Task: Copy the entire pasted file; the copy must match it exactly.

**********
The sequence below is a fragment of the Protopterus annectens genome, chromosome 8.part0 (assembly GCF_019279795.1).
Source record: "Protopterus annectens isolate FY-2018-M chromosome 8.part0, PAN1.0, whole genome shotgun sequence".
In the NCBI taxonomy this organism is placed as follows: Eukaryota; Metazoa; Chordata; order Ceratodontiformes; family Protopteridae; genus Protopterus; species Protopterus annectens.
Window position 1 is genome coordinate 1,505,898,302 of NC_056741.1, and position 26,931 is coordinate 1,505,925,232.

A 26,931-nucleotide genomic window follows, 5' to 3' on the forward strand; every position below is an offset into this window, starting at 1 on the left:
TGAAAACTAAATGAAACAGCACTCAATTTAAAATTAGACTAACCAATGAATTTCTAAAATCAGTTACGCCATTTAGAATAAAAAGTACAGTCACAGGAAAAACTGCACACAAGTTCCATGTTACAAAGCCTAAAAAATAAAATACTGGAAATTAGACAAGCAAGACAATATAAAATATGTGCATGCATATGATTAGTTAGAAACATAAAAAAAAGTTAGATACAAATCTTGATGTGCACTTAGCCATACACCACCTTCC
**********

The sequence below is a fragment of the Protopterus annectens genome, chromosome 8.part0 (assembly GCF_019279795.1).
Source record: "Protopterus annectens isolate FY-2018-M chromosome 8.part0, PAN1.0, whole genome shotgun sequence".
In the NCBI taxonomy this organism is placed as follows: Eukaryota; Metazoa; Chordata; order Ceratodontiformes; family Protopteridae; genus Protopterus; species Protopterus annectens.
Window position 1 is genome coordinate 1,505,898,302 of NC_056741.1, and position 26,931 is coordinate 1,505,925,232.

A 26,931-nucleotide genomic window follows, 5' to 3' on the forward strand; every position below is an offset into this window, starting at 1 on the left:
TGAAAACTAAATGAAACAGCACTCAATTTAAAATTAGACTAACCAATGAATTTCTAAAATCAGTTACGCCATTTAGAATAAAAAGTACAGTCACAGGAAAAACTGCACACAAGTTCCATGTTACAAAGCCTAAAAAATAAAATACTGGAAATTAGACAAGCAAGACAATATAAAATATGTGCATGCATATGATTAGTTAGAAACATAAAAAAAAGTTAGATACAAATCTTGATGTGCACTTAGCCATACACCACCTTCC